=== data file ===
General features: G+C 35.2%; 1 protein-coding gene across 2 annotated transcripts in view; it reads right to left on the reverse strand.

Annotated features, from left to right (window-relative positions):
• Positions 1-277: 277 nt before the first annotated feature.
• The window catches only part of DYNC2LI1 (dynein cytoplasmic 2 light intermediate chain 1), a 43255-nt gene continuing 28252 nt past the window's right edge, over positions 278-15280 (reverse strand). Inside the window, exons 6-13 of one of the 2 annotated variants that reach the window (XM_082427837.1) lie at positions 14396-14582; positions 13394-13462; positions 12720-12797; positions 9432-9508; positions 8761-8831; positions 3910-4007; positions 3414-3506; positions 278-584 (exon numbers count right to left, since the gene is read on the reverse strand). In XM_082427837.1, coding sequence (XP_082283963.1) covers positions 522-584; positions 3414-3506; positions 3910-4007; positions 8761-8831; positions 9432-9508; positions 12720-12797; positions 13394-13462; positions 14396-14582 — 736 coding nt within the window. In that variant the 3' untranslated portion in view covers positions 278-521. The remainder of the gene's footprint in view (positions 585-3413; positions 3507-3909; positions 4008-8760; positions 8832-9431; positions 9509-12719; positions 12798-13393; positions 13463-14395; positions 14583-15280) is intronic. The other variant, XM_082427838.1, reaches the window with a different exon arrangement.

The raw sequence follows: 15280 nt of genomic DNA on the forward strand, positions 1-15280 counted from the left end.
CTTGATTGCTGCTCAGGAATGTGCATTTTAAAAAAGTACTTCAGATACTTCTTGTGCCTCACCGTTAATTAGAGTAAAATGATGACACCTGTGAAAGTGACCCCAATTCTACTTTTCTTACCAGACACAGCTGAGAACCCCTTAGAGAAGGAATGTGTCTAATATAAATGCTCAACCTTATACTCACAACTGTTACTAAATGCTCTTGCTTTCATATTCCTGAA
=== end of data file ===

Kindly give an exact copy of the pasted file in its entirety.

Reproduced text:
General features: G+C 35.2%; 1 protein-coding gene across 2 annotated transcripts in view; it reads right to left on the reverse strand.

Annotated features, from left to right (window-relative positions):
• Positions 1-277: 277 nt before the first annotated feature.
• The window catches only part of DYNC2LI1 (dynein cytoplasmic 2 light intermediate chain 1), a 43255-nt gene continuing 28252 nt past the window's right edge, over positions 278-15280 (reverse strand). Inside the window, exons 6-13 of one of the 2 annotated variants that reach the window (XM_082427837.1) lie at positions 14396-14582; positions 13394-13462; positions 12720-12797; positions 9432-9508; positions 8761-8831; positions 3910-4007; positions 3414-3506; positions 278-584 (exon numbers count right to left, since the gene is read on the reverse strand). In XM_082427837.1, coding sequence (XP_082283963.1) covers positions 522-584; positions 3414-3506; positions 3910-4007; positions 8761-8831; positions 9432-9508; positions 12720-12797; positions 13394-13462; positions 14396-14582 — 736 coding nt within the window. In that variant the 3' untranslated portion in view covers positions 278-521. The remainder of the gene's footprint in view (positions 585-3413; positions 3507-3909; positions 4008-8760; positions 8832-9431; positions 9509-12719; positions 12798-13393; positions 13463-14395; positions 14583-15280) is intronic. The other variant, XM_082427838.1, reaches the window with a different exon arrangement.

The raw sequence follows: 15280 nt of genomic DNA on the forward strand, positions 1-15280 counted from the left end.
CTTGATTGCTGCTCAGGAATGTGCATTTTAAAAAAGTACTTCAGATACTTCTTGTGCCTCACCGTTAATTAGAGTAAAATGATGACACCTGTGAAAGTGACCCCAATTCTACTTTTCTTACCAGACACAGCTGAGAACCCCTTAGAGAAGGAATGTGTCTAATATAAATGCTCAACCTTATACTCACAACTGTTACTAAATGCTCTTGCTTTCATATTCCTGAA